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Police have made a
significant dent in an Australian motorcycle gang's bid to take hold
in Northland and say they will continue to take a tough line with
all gangs in the region.
Six members of the Rebels gang were arrested in Northland as part of a national police raid targeting drugs and firearms on Thursday.
The arrested men had been members of the Tribesmen gang but had switched patches to join the Rebels - Australia's largest outlaw motorcycle gang.
Earlier this month, police revealed the Rebels MC gang was taking over the Tribesmen in a rebranding process known as "patching over".
A Black Power gang member was also arrested.
Northland police crime manager Detective Inspector Karyn Malthus could not say how long the Aussie gang had been recruiting in Northland but their colours had appeared over the past few months.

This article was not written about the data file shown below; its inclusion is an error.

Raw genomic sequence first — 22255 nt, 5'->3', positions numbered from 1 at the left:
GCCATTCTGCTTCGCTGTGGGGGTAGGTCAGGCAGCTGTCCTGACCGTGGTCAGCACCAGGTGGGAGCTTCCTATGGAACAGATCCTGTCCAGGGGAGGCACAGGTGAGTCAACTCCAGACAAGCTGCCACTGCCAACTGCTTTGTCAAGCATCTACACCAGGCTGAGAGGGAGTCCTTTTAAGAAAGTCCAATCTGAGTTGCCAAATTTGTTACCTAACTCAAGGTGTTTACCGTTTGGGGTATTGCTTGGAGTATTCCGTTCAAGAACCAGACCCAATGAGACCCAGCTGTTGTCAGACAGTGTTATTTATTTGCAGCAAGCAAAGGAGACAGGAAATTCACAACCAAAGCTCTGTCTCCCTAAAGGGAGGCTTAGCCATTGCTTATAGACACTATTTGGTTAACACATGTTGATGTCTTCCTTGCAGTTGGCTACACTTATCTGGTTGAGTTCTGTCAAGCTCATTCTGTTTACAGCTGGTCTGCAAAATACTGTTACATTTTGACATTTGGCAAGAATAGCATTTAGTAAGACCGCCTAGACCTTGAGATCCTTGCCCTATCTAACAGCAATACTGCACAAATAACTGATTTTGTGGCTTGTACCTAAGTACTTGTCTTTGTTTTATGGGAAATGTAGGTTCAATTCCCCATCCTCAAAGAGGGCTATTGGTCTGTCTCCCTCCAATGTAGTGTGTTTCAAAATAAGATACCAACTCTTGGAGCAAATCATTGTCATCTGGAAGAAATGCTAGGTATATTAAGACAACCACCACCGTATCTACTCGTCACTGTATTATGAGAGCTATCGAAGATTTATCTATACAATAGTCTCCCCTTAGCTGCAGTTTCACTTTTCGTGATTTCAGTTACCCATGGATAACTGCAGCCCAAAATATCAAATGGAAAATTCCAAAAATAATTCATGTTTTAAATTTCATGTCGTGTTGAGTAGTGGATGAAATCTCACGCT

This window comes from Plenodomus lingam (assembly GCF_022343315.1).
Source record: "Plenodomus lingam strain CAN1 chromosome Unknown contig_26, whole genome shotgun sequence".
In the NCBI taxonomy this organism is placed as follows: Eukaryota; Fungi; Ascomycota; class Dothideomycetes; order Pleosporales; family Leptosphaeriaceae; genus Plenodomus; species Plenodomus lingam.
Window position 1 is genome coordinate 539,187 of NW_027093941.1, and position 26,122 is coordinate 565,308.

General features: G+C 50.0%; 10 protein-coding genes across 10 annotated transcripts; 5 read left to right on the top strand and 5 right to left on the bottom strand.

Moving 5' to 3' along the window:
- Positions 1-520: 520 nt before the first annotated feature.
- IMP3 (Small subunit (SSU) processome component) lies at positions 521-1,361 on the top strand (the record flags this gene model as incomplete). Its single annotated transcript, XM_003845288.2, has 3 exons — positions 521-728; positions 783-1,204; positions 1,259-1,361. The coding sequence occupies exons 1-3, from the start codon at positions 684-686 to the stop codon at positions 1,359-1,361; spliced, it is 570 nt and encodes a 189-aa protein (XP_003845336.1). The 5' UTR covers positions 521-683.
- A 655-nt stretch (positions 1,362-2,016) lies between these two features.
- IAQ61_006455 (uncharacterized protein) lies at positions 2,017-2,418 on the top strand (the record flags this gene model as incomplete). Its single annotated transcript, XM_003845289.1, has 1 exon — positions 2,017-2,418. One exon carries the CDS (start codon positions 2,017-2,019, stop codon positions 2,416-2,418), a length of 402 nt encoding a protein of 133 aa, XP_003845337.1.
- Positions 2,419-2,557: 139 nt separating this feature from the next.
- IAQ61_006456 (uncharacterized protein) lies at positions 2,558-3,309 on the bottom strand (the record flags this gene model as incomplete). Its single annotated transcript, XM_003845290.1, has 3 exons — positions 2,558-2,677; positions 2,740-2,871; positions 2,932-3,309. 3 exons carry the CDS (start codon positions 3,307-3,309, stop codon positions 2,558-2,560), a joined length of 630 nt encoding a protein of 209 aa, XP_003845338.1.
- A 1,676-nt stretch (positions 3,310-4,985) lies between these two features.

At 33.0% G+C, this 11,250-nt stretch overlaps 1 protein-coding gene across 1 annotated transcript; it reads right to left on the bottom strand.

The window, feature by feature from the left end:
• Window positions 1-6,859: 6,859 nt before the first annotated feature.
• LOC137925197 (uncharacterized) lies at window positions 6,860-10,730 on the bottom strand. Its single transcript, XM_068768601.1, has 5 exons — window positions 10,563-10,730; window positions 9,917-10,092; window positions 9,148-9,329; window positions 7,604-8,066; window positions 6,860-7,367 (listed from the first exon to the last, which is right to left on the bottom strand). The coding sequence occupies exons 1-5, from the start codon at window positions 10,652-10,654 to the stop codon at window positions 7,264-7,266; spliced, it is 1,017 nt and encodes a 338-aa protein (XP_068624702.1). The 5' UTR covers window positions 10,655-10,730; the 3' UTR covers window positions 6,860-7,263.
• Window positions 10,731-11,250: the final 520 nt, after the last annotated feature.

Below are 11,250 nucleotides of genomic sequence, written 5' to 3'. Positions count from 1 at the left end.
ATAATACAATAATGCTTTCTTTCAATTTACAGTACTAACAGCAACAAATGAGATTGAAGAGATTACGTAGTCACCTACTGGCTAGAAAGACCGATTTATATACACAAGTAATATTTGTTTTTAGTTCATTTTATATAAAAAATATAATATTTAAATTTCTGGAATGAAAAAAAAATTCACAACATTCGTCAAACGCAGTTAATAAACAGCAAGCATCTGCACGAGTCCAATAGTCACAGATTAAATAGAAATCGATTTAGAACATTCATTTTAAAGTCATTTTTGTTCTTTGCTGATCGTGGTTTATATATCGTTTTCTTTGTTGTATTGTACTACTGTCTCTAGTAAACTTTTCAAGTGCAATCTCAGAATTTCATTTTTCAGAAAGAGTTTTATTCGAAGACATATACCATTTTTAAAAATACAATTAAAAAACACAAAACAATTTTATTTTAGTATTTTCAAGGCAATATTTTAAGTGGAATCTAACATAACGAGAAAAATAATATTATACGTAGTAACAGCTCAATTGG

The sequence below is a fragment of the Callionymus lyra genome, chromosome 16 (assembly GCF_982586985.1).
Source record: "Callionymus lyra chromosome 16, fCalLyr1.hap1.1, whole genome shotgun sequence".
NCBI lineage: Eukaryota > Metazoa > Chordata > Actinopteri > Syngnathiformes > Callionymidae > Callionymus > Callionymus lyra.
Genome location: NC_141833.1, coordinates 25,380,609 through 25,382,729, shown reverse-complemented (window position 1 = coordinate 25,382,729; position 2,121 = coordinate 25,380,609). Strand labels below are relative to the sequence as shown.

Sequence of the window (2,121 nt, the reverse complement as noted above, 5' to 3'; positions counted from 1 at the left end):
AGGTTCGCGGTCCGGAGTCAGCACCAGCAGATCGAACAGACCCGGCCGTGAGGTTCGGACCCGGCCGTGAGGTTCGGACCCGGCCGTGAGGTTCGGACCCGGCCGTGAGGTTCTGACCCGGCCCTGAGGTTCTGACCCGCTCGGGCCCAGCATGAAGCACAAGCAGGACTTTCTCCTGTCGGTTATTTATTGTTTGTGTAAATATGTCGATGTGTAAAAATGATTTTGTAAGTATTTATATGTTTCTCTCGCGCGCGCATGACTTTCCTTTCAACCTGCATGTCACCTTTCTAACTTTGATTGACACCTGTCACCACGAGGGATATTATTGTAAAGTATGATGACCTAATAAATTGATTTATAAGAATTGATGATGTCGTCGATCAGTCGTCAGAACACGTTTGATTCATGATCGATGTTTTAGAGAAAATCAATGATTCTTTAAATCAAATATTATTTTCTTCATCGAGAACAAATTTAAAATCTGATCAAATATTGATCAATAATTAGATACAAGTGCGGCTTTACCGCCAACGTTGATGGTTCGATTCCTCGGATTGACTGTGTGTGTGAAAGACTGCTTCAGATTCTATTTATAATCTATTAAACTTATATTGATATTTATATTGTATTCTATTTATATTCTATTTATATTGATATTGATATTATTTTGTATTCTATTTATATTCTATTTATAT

"They have been dealt a severe blow and may be having to rethink their world," Ms Malthus said.
"Our intention is to disrupt their criminal activities. We have had an immediate impact but that's not the end to it."
Rebels were well known across the ditch for their involvement in the manufacture and distribution of heroin, cocaine and methamphetamine, murder, arson, assault, sexual offending and possession of firearms.
"With a prevalence of gangs comes a prevalence of drug dealing and criminal activity," Ms Malthus said.
Police believe the motive for creating a New Zealand chapter of rebels came down to generating more money.
Police aimed to disrupt the Rebels getting a foothold in Northland but would also focus on other criminal gangs in the community, Ms Malthus said.
Across New Zealand, 31 offenders were arrested.
Two of the arrested men who appeared in Whangarei District Court on Thursday were Leon John Kereopa, 36, unemployed, of Onerahi, who was jointly charged with Martin Frederick Paikea, 42, gardener, of Onerahi.
They both face three charges of unlawful possession of a firearm and unlawful possession of ammunition and were bailed to appear again later this month.
© 2011 AAP